Page 17

Spiritual Health Milk & Honey

By Brooke Stacia Demott

Jesus and Taxes Should we give to Caesar?


t’s springtime again, and the warm winds of seasonal change are met with sighs of relief, especially from winter-weary Upstate New Yorkers. The collective solace is shortlived, however, once April 15 comes into view. Tax time provokes mixed emotions. While some Americans happily anticipate a refund, others lament emptying their pockets to the Demott rising federal percentages required of their income. No matter how many “new deals” are brought to the legislative table, at the end of the day, none of us is going to volunteer to foot the bill. No one, from either side of the political spectrum, likes being taxed. And so, the “haves” and “havenots” alike find themselves unusually united during tax time, on the common ground of temptation. Big Brother strikes up the band, and we dance around the quiet but powerful inclination to fudge the numbers. An extra credit here, or a “forgotten” 1099 there can go a long way toward shaving off our personal tax burden. “It’s not a big deal,” we tell ourselves. “The government has plenty of money. They won’t even notice.” Rationalization leads us to believe that we are not only right, but noble — even heroic — when we avoid paying into Uncle Sam’s

inflated salary. Unfortunately, God doesn’t approve of tax evasion. In the days of Jesus’ ministry, the Pharisees (religious leaders of the ancient Jews) were jealous of his popularity, and routinely tried to trap him in a rhetorical snare. As tax time rolled around, they decided to capitalize on a hot button issue in Israel. The Israelites of Jesus’ day were ruled by the unimaginably oppressive Roman Empire. This ancient Roman government was far more treacherous than any the United States has ever seen — execution as punishment for unruly behavior was the modus operandi, and to consider seeking justice from Roman soldiers was laughable. Ruthless, corrupt, and exorbitant in their taxation, they were feared and despised by the Jews. The Pharisees saw an opportunity to trap Jesus with a seemingly straightforward question: “Should we pay taxes to Caesar?” If he said yes, the Jews would think him a traitor to Israel. If he said no, he would be turned over to the Roman authorities as a political zealot, and a threat to the emperor. Jesus answered, “Whose face is on this coin?” The Pharisees responded, “Caesar’s.”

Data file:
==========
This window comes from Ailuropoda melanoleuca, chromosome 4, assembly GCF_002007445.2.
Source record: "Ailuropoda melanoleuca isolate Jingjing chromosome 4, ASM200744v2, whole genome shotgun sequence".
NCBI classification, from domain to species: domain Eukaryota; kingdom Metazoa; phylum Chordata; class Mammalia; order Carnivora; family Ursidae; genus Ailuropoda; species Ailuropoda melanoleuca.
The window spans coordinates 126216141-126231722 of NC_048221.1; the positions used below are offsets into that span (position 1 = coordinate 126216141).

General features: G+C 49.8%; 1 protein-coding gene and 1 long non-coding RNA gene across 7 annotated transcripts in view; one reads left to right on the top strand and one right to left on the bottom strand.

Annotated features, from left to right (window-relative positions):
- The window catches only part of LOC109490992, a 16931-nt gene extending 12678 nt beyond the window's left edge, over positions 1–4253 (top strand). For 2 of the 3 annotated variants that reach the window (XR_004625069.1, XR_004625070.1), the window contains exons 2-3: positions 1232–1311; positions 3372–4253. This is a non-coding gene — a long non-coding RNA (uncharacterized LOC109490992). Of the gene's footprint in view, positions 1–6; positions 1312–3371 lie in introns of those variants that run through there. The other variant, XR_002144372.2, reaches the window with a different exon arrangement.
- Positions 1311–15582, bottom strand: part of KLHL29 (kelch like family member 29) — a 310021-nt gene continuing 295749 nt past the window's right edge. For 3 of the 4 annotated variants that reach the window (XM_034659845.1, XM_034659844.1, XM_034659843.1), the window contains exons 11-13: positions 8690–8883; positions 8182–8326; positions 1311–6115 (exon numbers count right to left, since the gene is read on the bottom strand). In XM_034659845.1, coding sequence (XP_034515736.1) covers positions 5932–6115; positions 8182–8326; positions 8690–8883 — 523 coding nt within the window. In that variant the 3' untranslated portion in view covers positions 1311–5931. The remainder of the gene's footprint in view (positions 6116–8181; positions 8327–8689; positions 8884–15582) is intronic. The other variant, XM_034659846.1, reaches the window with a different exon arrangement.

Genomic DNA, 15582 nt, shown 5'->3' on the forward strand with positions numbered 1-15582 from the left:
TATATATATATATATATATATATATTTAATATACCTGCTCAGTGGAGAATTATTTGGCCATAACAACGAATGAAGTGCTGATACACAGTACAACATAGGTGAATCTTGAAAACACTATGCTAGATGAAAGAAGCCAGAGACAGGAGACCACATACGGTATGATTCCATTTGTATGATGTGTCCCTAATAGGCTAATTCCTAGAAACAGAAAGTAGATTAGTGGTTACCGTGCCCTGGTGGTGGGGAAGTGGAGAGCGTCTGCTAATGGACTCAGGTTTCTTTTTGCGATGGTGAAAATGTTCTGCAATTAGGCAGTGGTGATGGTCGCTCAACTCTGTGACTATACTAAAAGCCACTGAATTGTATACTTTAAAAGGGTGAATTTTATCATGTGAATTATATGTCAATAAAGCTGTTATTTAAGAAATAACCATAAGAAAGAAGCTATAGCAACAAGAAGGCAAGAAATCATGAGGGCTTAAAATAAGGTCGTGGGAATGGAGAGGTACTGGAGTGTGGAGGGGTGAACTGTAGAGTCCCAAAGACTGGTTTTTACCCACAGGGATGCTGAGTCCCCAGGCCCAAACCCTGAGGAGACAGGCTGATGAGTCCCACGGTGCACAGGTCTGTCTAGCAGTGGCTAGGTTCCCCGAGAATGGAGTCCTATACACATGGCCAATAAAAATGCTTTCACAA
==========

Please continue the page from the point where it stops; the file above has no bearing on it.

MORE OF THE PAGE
Famed quote